In no other industry has big data been embraced with such enthusiasm as it has in the healthcare industry. Where other sectors have been stumped not only with how to handle vast quantities of data, but also in how to analyze and apply the information that is derived from all that data, healthcare IT leaders have forged ahead. That’s not to say that their approaches to managing and analyzing big data don’t vary widely, but CIOs – both on the provider side and the payer side – understand that using the data available to them enables better patient outcomes and, in turn, facilitates revenue and cost management and improve security for personally identifiable information (PII) and other protected health information (PHI).
Generally, the gating factors in how CIOs approach big data in terms of management and analytics is guided by the size of the organization and the resources they have available to them. For larger organizations, it makes sense to build and host a custom analytics environment, but smaller healthcare organizations have been adept at accessing tools that offer analytics as a service, or even population management as a service.
Whichever way healthcare organizations choose to approach the data-driven revolution there are is a critical issue that must be kept front and center in the minds of IT leaders. In healthcare – especially as it pertains to patient care – real time data is the most valuable data and, dare I say, the only data that matters. Latency in accessing, analyzing, or applying data to outcomes can, quite literally, be a killer. Moreover as more data can be collected from connected devices and the data sources, especially imaging data, becomes richer and more complex, the likelihood that latency will become a mitigating factor in data analysis and application is high.
To mitigate, or even safeguard, against latency and manage the overabundance of data in a way that enables application to patient care and improved outcomes, the storage infrastructure and architecture behind the scenes needs to be in perfect health. It goes without saying that there are no useful healthcare analytics without data being in the cloud. Whether it’s a private cloud, a public cloud, or a hybrid deployment, a cloud-based infrastructure is the foundation for future-focused healthcare provision. From being able to share data between groups within an organization or being able to scale capacity to meet demand during peak demand periods, such as open enrollment, and then scale it back once peak demand has ended, is a boon for healthcare organizations. With the reductions in CAPEX and the ability to closely manage OPEX, there’s the opportunity to direct those savings into the next -generation of flash storage. While flash is still a premium storage media, the cost of entry is significantly less than it was just a few years ago and the benefits, particularly when managing latency is a key requirement, are far greater than the costs.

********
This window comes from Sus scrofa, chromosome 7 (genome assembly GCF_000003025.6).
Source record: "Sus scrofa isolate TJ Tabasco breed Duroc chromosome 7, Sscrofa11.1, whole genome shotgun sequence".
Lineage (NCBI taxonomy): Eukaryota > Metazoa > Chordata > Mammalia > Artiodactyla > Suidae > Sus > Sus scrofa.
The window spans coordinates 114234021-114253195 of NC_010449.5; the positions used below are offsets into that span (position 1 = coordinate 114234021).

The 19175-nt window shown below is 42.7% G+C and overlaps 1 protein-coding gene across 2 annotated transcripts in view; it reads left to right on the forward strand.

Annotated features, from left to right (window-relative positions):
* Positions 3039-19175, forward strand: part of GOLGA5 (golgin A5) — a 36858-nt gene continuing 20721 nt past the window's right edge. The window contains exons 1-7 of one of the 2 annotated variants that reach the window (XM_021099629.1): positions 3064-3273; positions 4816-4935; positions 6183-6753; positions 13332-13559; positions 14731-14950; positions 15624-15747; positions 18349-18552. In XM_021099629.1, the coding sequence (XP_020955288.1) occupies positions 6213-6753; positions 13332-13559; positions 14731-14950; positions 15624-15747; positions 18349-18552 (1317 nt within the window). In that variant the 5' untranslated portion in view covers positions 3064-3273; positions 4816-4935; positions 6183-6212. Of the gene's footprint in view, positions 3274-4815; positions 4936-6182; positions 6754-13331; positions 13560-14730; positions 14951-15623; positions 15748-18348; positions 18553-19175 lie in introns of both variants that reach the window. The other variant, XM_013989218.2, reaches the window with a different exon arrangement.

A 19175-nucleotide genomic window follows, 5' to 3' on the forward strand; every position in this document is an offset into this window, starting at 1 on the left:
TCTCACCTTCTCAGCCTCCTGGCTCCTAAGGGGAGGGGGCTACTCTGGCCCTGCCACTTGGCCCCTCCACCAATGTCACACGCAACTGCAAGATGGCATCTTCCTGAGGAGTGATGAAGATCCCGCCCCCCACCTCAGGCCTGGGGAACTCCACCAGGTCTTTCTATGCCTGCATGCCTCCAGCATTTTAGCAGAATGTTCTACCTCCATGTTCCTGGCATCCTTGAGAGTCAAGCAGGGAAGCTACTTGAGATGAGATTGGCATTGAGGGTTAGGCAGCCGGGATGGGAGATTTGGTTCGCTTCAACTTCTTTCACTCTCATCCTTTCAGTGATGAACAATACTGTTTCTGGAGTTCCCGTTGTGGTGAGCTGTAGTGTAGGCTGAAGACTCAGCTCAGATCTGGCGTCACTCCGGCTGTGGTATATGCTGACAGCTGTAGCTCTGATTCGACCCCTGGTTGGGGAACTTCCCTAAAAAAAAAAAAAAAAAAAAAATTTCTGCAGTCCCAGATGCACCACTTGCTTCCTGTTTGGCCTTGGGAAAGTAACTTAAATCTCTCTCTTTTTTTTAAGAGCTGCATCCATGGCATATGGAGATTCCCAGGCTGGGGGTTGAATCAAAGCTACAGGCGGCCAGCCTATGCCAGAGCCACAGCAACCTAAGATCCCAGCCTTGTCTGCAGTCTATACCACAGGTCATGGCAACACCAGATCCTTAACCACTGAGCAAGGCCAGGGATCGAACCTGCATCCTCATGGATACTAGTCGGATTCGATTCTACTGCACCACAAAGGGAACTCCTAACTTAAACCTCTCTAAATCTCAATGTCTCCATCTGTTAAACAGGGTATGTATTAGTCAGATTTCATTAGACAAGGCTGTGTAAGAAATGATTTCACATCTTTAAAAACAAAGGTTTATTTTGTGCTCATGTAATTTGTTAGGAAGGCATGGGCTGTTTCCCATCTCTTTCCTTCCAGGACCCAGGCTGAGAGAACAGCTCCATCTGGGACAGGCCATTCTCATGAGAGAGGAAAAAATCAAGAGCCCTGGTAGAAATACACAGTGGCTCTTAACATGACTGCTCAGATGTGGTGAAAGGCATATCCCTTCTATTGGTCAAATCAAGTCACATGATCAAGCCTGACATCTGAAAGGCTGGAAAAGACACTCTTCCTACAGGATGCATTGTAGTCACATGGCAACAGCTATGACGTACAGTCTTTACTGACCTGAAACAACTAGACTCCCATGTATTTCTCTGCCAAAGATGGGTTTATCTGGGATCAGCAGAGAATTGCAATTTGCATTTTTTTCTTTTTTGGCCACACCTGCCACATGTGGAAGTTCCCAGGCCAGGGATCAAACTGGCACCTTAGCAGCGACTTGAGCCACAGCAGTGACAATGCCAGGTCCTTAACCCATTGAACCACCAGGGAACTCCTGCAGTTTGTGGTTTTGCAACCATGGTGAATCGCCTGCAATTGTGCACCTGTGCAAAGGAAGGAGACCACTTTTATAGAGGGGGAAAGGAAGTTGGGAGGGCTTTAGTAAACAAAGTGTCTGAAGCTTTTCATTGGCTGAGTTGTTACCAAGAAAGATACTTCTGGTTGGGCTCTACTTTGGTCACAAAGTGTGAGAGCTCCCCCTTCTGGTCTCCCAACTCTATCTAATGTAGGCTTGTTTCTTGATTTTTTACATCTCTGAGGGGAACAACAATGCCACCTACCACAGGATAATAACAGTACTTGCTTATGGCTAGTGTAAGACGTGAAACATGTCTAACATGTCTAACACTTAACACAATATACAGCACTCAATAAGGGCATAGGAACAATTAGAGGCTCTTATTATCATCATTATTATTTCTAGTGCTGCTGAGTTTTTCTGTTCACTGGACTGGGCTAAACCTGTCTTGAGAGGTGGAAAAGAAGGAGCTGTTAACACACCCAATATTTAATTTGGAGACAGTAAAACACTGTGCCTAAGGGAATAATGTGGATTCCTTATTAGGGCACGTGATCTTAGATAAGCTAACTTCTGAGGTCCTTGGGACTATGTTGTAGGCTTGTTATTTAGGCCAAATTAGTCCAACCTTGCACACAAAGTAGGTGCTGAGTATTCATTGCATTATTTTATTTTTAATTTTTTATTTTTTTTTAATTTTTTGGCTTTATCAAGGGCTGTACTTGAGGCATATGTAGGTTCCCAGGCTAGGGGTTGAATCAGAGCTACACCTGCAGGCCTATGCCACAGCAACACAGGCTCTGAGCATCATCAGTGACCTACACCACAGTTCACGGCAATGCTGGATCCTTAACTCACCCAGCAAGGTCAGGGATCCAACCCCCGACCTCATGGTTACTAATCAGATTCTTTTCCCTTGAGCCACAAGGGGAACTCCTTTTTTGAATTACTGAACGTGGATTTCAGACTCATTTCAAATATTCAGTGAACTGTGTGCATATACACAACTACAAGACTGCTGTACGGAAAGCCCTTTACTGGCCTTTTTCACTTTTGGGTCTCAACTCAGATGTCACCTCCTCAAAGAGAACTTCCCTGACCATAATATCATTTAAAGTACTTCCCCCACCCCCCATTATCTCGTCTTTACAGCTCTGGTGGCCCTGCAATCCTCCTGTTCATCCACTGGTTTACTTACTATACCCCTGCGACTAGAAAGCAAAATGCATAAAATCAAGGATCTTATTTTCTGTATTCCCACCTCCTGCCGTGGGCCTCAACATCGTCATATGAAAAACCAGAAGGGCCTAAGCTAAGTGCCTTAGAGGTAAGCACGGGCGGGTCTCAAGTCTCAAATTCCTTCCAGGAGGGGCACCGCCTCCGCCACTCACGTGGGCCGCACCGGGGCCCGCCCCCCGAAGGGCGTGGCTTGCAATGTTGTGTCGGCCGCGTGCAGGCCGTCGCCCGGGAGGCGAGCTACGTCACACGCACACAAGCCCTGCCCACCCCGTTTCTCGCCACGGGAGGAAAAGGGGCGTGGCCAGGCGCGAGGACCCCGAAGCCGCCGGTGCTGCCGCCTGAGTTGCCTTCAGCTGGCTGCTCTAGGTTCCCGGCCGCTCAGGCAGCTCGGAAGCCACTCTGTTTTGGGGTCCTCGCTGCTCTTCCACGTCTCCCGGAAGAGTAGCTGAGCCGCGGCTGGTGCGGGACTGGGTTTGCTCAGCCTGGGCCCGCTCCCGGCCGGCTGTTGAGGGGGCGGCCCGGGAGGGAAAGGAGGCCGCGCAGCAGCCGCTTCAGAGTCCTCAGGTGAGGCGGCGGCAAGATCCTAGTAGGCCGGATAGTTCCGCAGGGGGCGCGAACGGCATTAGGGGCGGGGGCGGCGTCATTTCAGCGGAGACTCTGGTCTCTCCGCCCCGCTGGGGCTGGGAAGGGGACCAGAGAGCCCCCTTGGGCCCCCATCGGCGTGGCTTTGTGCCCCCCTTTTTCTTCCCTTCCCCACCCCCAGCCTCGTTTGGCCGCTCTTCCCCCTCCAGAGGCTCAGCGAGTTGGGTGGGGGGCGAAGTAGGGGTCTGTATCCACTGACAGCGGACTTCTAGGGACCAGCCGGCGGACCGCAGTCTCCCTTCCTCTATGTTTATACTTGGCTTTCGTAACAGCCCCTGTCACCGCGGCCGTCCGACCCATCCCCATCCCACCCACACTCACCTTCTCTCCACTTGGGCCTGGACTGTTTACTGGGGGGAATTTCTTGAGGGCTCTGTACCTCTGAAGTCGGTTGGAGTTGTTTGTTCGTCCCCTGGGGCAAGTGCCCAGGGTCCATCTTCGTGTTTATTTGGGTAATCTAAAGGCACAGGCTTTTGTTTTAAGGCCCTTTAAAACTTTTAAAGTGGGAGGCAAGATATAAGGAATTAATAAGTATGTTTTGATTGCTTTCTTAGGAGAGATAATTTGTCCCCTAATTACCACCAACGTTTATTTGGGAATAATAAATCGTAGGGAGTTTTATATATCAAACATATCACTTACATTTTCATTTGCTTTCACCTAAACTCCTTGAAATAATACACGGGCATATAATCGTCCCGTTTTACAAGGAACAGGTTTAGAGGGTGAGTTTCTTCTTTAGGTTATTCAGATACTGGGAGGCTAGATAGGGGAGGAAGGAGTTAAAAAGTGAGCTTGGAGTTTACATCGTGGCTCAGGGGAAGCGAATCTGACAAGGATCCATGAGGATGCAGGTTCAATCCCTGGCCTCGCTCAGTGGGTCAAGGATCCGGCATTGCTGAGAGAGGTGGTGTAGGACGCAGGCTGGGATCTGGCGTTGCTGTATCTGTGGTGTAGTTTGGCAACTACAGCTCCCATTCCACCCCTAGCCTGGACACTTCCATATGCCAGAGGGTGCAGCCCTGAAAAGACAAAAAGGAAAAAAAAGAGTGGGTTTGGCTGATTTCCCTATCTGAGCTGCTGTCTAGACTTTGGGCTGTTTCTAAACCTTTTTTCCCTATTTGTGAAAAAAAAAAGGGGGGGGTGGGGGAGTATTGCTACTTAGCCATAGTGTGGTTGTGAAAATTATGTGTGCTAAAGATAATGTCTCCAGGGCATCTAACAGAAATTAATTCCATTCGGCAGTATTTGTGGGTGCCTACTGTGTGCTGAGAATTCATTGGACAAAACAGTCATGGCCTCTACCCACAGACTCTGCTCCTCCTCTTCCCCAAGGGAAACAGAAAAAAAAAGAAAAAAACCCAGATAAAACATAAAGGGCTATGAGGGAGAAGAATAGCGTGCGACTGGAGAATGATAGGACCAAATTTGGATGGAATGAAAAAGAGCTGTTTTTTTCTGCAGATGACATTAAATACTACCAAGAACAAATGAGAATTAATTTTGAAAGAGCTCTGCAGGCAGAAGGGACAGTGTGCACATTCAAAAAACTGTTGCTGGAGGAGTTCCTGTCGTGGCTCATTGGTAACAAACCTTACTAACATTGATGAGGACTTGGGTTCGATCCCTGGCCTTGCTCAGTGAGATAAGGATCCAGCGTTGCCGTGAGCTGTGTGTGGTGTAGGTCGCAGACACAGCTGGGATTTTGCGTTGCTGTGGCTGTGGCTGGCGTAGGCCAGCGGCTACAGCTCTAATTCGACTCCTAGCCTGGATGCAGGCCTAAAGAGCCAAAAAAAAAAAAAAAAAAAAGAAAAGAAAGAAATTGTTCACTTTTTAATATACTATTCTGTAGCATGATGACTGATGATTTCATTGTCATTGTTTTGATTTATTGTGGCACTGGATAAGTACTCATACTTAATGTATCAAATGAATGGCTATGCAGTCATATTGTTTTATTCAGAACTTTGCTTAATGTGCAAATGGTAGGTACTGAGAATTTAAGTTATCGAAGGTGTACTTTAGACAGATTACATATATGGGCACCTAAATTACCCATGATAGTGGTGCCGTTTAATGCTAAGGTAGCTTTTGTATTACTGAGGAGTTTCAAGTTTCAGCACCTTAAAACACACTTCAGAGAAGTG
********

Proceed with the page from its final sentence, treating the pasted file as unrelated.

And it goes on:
When this storage infrastructure is assembled what happens for medical teams, researchers, actuaries, and insurers is that they are empowered. Researchers can investigate diseases at the genomic level, leading to physicians being able to deliver precision medicine and treatment tailored to the individual, which leads to better patient outcomes in everything from reductions in patient readmission to survival rates and life expectancy. By being able to analyze data from smart devices that are part of Patient Centered Medical Homes (PCMH), doctors can get ahead of emergent conditions that are part of chronic illnesses, such as congestive heart failure and diabetes, and head-off hospital admissions, either entirely or at least catch them at a less expensive point of entry than the emergency room.
Healthcare analytics is one of those fields where the promise of technology to markedly improve the quality of life is coming to fruition. While more progress has been made in this field of endeavor than most, I am firm believer that we’re still only at the beginning of the journey in terms of what could be possible. From using big data to track epidemics to creating research exchanges to hasten the development of vaccines against diseases like Ebola and Zika, to the continued development of Patient Centered Medical Homes and wearable devices, there is a seemingly endless source of data to mine, analyze, and put to work for better healthcare outcomes.
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